What is the future of flexible working? Workingmums.co.uk’s Top Employers Award for Innovation will uncover the most innovative work going on in this field.
What is the future of flexible working? For some companies, the future is here already. They are the companies in the forefront of innovation around flexible working, who not only see the business case for it but are pushing the boat out to take it to another level.
In the 2008 report Working Beyond Walls, the Office of Government Commerce, says that by 2020 “traditional associations between work and place [will] have gone”. The report on the future of public sector working foresees a world where the public sector estate will have shrunk as more people work via the web rather than in a specific office. It talks of real time multi-media social interaction rather than face to face meetings and says this will require different ways of managing employees.
Another way flexible work is likely to be enabled in the future is through the development of workhubs, locally based offices which homeworkers can use on an as and when basis, for example, to meet clients.
For its Innovation Award, Workingmums.co.uk is looking for organisations with policies related to flexible working, childcare, parent engagement and support, return to work following maternity leave, maternity and diversity [particularly relating to women] which are truly innovative and break new ground, whether in a particular industry or in general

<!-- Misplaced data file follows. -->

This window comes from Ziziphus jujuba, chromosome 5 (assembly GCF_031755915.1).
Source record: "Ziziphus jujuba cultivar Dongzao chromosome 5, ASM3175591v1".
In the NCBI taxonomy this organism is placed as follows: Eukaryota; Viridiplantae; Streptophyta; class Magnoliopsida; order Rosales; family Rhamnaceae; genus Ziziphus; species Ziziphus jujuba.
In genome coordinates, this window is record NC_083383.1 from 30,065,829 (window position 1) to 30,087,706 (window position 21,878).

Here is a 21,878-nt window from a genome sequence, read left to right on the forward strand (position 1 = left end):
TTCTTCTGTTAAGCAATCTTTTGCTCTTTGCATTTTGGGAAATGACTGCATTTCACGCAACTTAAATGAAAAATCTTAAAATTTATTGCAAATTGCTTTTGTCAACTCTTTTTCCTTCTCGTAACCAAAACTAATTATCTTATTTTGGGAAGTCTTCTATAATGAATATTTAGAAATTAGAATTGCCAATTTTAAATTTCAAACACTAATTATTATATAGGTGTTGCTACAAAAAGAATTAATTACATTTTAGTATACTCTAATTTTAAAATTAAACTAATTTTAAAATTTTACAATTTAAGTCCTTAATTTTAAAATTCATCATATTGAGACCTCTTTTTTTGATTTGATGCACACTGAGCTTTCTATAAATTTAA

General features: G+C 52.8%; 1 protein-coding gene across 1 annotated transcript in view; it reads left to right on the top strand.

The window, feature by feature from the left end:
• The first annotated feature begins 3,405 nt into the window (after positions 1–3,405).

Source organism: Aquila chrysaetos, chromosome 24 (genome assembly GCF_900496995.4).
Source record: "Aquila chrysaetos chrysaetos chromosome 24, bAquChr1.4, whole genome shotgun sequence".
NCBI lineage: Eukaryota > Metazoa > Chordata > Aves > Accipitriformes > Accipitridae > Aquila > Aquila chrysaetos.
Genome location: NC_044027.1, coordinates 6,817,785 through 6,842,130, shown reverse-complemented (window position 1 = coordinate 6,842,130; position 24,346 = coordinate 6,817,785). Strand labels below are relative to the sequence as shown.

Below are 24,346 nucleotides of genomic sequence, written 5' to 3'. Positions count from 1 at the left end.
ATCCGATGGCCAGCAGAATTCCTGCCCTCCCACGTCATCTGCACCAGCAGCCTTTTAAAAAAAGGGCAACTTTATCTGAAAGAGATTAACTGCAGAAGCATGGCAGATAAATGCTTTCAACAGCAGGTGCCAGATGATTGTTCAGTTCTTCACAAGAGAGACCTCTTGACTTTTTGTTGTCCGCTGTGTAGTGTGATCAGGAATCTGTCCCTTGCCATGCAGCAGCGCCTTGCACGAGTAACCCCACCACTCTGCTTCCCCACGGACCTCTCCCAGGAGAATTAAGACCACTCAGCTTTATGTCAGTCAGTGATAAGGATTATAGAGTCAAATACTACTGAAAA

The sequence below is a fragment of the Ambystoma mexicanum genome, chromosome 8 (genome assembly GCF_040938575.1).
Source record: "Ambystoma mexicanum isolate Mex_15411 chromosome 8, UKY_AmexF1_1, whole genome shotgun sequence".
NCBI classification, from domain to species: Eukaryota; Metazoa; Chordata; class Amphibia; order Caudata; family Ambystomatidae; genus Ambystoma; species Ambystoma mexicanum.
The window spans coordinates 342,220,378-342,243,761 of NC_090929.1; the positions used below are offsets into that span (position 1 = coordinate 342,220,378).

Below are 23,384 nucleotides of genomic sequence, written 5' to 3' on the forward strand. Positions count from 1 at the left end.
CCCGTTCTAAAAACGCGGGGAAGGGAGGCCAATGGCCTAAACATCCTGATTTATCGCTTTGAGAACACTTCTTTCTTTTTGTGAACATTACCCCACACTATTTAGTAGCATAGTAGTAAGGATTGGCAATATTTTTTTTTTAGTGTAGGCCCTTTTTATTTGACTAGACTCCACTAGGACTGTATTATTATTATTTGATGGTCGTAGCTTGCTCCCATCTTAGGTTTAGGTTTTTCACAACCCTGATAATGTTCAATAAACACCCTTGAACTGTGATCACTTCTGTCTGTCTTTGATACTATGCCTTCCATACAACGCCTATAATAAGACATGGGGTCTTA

What makes for an innovative policy on flexible working and diversity? For the top companies it is about thinking outside the box on issues such as encouraging women returners after maternity leave and managing their colleagues’ perceptions. Several companies, for instance, now offer maternity or transition coaching to enable women to prepare for their maternity leave and their subsequent return. This includes discussion of flexible working, including concerns that flexible working might damage your career prospects. Some companies provide external coaching services while others have now embedded coaching within the organisation. Many also have women’s networks and leadership groups to promote women within the organisation and build their confidence so they can break through the glass ceiling.
Several companies have pushed the envelope on the type of flexible working they offer. This can include career breaks and annualised or banked hours whereby a person can work longer hours at a busy point and buy back time off in a slack period. Others allow staff to buy extra holiday.
Some are more innovative in the field of childcare and offer extra services such as summer camps for children or back-up childcare in emergency situations.
Many of the top companies have embedded flexible working to such a degree that they have regular reviews of their policy so that it can keep ahead of the game and several major organisations also have flexible working networks, fora or champions who spread information about flexible working around the workplace to ensure everyone understands what the organisation offers. Others put case studies of flexible workers on their intranet to show colleagues what is available and how it works and also offer managers a toolkit for implementing flexible working.
Others are innovative in the field of employee engagement, providing programmes and tools for employees to feed back their views on how flexible working can be improved. Many see this as the best way to promote flexible working. In this way they get ideas from trickling from the grassroots up as well as innovative leadership trickling from management down.
The winner of Workingmums.co.uk’s Top Employers Award for Innovation will be announced at an awards ceremony in London on 5 October where the keynote speaker will be Minister for Equalities Lynne Featherstone.